An executive order shining a light on political spending by contractors would attack the perception and the reality of such “pay-to-play” arrangements. It need simply require that every federal contractor disclose its political spending and that of its senior management and affiliated political action committees post-contract award. By requiring this, the public may judge for themselves whether contracts are being awarded and administered based on merit rather than political favors, as the Court in Citizens United desired. 

Corporate political transparency is necessary for the efficient functioning of our capital markets and as a risk management tool for shareholders, corporate management, and directors. Corporations claim this spending is necessary to protect their interests, but shareholders have no way to monitor these activities, or assess their risks. 

In addition, trade associations and similar groups have become significant conduits for ‘indirect’ corporate political spending. These organizations are not required to disclose the source of their funding, often leaving companies in the dark about the use of their money as well as exposing them to unnecessary and dangerous risks. 

Disclosure will help us distinguish between companies that compete and win through superior products and services, and those, like Enron, that merely appear to do so due to gain superior access to lawmakers and push anti-public interest and environmental positions.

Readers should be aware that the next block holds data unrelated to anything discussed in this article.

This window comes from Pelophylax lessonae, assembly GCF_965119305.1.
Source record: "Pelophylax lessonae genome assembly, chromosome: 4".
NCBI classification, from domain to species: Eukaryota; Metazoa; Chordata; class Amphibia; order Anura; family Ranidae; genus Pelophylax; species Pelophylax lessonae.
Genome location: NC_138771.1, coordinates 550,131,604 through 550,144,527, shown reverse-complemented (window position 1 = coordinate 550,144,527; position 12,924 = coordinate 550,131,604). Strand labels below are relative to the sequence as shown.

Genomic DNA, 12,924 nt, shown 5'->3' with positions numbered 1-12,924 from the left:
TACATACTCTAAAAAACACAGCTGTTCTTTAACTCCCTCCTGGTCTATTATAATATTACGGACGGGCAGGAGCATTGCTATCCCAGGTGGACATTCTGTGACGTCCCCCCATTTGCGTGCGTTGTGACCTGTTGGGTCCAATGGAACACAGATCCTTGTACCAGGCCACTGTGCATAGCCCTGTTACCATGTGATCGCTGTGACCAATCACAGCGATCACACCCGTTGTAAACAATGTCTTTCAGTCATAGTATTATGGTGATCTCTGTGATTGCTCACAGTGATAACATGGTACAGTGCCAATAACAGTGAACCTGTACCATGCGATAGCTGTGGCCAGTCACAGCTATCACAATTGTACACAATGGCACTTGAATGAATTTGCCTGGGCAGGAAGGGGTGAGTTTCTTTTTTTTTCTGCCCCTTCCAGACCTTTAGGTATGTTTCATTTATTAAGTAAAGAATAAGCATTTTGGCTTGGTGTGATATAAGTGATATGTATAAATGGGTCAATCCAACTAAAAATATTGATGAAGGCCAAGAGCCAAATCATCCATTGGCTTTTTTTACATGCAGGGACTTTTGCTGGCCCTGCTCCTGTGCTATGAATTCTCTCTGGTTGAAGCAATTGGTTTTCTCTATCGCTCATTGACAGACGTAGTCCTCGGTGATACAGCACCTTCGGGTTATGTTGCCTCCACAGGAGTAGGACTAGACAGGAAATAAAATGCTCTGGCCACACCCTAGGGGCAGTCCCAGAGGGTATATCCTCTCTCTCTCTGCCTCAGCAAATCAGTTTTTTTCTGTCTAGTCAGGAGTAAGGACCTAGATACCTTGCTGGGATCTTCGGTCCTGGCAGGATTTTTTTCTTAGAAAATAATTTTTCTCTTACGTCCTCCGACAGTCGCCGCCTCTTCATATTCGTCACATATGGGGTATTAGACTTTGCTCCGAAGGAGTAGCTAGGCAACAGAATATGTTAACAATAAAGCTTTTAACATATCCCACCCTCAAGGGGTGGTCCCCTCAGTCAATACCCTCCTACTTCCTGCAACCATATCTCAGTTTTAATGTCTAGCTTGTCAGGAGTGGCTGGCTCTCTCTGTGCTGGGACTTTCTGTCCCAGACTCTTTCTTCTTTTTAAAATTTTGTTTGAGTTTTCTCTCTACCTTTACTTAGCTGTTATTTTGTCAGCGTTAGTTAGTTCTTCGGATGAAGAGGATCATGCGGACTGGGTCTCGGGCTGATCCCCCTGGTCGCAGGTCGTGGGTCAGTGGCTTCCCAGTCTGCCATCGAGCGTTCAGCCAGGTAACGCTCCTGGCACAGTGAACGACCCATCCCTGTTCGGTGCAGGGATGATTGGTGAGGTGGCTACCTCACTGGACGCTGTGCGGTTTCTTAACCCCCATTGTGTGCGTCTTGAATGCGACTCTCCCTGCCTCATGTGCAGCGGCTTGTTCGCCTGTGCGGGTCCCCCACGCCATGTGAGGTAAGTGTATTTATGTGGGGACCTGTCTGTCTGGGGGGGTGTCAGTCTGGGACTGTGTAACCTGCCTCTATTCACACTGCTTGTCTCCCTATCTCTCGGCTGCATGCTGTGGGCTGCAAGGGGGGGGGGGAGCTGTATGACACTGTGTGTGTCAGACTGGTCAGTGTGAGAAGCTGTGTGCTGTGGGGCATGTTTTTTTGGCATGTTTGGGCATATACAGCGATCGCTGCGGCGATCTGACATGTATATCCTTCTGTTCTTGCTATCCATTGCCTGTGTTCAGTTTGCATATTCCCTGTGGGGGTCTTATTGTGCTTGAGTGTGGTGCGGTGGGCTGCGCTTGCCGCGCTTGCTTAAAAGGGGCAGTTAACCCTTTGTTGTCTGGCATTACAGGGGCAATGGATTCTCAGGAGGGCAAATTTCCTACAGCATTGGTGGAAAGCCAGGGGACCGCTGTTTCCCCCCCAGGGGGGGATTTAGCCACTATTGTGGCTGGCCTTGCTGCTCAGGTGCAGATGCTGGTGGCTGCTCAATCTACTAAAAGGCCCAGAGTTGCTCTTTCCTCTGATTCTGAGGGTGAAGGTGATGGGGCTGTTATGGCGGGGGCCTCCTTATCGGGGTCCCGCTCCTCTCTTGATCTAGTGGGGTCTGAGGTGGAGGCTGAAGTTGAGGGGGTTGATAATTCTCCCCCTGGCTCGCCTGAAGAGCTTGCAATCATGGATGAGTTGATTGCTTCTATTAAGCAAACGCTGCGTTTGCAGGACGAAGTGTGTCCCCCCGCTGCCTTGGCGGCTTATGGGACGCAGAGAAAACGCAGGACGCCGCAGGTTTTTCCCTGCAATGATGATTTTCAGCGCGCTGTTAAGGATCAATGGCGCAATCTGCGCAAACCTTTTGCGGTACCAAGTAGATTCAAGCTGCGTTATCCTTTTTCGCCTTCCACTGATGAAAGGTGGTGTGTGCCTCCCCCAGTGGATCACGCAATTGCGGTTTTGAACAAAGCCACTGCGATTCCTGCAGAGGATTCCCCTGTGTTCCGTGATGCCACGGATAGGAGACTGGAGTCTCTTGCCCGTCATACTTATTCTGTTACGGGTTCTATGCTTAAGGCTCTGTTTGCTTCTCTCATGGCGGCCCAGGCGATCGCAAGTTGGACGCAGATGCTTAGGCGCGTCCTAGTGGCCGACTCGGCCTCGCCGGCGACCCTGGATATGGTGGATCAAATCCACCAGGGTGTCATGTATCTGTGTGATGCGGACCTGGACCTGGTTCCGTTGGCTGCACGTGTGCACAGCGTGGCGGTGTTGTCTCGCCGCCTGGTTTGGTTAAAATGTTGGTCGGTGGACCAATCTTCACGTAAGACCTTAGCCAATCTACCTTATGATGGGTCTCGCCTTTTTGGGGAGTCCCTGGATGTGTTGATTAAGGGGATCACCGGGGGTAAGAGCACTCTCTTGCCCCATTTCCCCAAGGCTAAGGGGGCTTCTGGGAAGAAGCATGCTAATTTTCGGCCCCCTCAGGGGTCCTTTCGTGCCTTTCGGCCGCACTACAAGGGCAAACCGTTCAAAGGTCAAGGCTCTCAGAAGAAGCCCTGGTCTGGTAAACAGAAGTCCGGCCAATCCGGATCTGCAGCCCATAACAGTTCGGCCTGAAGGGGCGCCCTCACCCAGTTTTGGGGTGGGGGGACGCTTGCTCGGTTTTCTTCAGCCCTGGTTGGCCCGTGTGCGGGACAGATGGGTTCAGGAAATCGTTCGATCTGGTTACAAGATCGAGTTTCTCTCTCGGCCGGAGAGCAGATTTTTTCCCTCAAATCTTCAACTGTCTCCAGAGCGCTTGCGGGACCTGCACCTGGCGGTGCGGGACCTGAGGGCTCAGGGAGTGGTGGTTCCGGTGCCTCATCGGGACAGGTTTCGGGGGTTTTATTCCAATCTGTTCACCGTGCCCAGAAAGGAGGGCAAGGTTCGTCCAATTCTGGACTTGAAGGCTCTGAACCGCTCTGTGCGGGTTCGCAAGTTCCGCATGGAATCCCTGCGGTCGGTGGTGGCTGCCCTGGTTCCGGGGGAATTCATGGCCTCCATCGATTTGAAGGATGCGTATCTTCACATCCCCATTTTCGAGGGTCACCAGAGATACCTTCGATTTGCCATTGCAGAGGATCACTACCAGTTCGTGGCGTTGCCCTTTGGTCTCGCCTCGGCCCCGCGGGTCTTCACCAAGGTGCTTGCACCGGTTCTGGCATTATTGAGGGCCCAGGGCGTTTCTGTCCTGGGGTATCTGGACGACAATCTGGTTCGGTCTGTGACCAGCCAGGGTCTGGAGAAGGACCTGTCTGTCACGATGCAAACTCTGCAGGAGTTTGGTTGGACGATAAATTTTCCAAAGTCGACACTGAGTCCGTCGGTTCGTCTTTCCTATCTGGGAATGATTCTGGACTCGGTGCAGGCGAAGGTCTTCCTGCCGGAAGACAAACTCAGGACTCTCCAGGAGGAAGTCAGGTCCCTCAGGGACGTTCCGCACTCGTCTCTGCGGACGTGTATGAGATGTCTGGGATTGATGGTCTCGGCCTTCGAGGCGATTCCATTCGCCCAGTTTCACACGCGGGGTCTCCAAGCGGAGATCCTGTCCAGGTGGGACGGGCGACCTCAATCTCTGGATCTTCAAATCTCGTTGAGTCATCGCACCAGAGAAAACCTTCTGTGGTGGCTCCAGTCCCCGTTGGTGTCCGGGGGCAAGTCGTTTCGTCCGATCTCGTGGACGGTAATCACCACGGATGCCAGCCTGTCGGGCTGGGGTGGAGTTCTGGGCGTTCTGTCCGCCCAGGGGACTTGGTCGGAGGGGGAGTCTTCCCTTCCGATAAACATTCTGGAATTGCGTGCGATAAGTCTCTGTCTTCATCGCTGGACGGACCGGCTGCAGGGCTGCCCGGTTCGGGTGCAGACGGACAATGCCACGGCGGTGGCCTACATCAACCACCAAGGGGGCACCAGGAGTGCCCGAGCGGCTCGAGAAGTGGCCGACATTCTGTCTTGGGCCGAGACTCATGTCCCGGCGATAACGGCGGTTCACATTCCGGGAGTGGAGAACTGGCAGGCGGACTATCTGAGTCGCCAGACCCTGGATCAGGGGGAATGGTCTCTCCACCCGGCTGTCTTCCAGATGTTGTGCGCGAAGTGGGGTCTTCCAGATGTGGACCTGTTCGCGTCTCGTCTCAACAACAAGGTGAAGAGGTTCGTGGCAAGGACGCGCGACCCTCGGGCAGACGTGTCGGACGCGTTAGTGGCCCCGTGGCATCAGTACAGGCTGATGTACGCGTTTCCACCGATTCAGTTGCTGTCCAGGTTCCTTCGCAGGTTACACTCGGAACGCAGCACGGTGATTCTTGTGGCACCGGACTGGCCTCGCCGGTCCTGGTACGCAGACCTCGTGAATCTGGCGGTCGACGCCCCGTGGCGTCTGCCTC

The executive order would also require them to disclose the outside spending that was authorized by the Supreme Court in Citizens United. The majority in Citizens United properly noted that disclosure requirements “do not prevent anyone from speaking.” The justices also declared that: 

“Shareholders can determine whether their corporation’s political speech advances the corporation’s interest in making profits, and citizens can see whether elected officials are ‘in the pocket’ of so- called moneyed interests.” 

The flip side of transparency is secrecy and the specter of hundreds of millions of dollars in secret campaign cash coming from companies that derive much of their wealth from government contracts. In order to keep in check actual or perceived corruption in government contracting, it is imperative that there be full disclosure of campaign contributions and expenditures by federal government contractors. 

An Executive Order on government contracting would be just one modest step toward fundamental reform – but nevertheless a significant move forward. 

We the People desperately need your leadership to preserve our democracy. Please act now. 

Sincerely,

Confluence Members:

As You Sow
Bonwood Social Investments
Bullitt Foundation
Catalyst Fund / Liberty Hill Foundation
Christensen Global Fund
Clean Yield Asset Management
Forsythia Foundation
George B. Storer Foundation
Heron Foundation
Incourage Community Foundation
Jessie Smith Noyes Foundation
John Merck Fund
Kalliopeia Foundation
Merck Family Fund
Penney Family Fund
Pi Investments
Rockefeller Brothers Fund
Solidago Foundation
Swift Foundation
The Educational Foundation of America
The Nathan Cummings Foundation
Treehouse Investments
Trillium Asset Management
Wallace Global Fund
Zevin Asset Management, LLC

 

Read the full press release on the Confluence Philanthropy website.